```// sieve segment using bit array
for (std::size_t i = 0; i < primes.size(); i++)
{
int64_t j = multiples[i];
for (int64_t k = primes[i] * 2; j < segment_size; j += k)
sieve[j >> 4] &= unset_bit[j & 15];
multiples[i] = j - segment_size;
}```

# Counting bits

Each 1 bit that remains in our sieve array after the sieving step corresponds to a prime. Instead of iterating over each bit and checking whether it is set or not we will use a precomputed popcnt lookup table that tells us how many bits are set in each byte, this is much faster. We also need to unset the bits in the sieve array that correspond to numbers > sieving limit. These are the most significant bits in the last byte of the sieve array.

```// unset bits > limit
if (high == limit)
{
int64_t bits = 0xff << (limit % 16 + 1) / 2;
sieve[sieve_size - 1] &= ~bits;
}

// count primes
for (int64_t n = 0; n < sieve_size; n++)
count += popcnt[sieve[n]];```

# Run the segmented bit sieve

```# Compile using default C++ compiler
c++ -O3 segmented_bit_sieve.cpp -o segmented_bit_sieve

# Count the primes below 10^9
time ./segmented_bit_sieve 1000000000```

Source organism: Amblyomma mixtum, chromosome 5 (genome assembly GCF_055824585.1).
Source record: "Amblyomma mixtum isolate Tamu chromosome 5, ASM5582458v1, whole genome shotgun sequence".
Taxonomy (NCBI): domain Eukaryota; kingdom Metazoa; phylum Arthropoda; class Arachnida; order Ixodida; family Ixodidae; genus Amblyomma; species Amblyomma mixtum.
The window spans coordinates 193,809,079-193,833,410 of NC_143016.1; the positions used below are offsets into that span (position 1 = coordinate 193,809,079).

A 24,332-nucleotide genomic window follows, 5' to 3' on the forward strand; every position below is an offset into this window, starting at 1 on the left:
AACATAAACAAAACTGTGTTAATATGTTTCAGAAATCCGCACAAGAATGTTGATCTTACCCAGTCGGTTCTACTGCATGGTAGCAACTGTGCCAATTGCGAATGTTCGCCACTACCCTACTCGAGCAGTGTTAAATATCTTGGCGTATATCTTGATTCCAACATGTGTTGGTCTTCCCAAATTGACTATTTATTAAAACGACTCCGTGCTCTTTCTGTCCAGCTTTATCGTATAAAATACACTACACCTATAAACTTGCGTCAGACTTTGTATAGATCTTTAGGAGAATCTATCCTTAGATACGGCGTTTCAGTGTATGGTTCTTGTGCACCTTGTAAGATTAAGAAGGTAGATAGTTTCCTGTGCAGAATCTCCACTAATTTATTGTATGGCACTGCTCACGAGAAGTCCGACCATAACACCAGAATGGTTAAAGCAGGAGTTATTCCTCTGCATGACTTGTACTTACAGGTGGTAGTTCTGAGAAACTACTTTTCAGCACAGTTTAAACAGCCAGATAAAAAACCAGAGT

# Why is bit sieving faster?

The performance of the segmented sieve of Eratosthenes mainly depends on CPU caching. If the sieve array fits into the CPU's L1 or L2 cache sieving will be extremely fast, if however the sieve array is larger than the CPU's cache size the sieving performance will deteriorate by up to 2 orders of magnitude. As the size of the sieve array is set to the square root of the sieving limit the sieve array will not fit into the CPU's cache if the sieving limit is sufficiently large e.g. 10^10. By using a bit array for sieving the sieve array uses less memory and hence it will fit into the CPU's caches even for larger sieving limits. Actually the bit sieving array will fit into the CPU's L1 cache up to ~ 10^11.4 and into the CPU's L2 cache up to ~ 10^13.8.

# Benchmarks

 x Prime Count Segmented byte sieve Intel Core i7-6700, 32 KiB L1 cache Segmented bit sieve Intel Core i7-6700, 32 KiB L1 cache 107 664,579 0.03s 0.03s 108 5,761,455 0.11s 0.11s 109 50,847,534 0.80s 0.65s 1010 455,052,511 11.10s 7.25s 1011 4,118,054,813 141.88s 88.47s 1012 37,607,912,018 1742.95s 1104.00s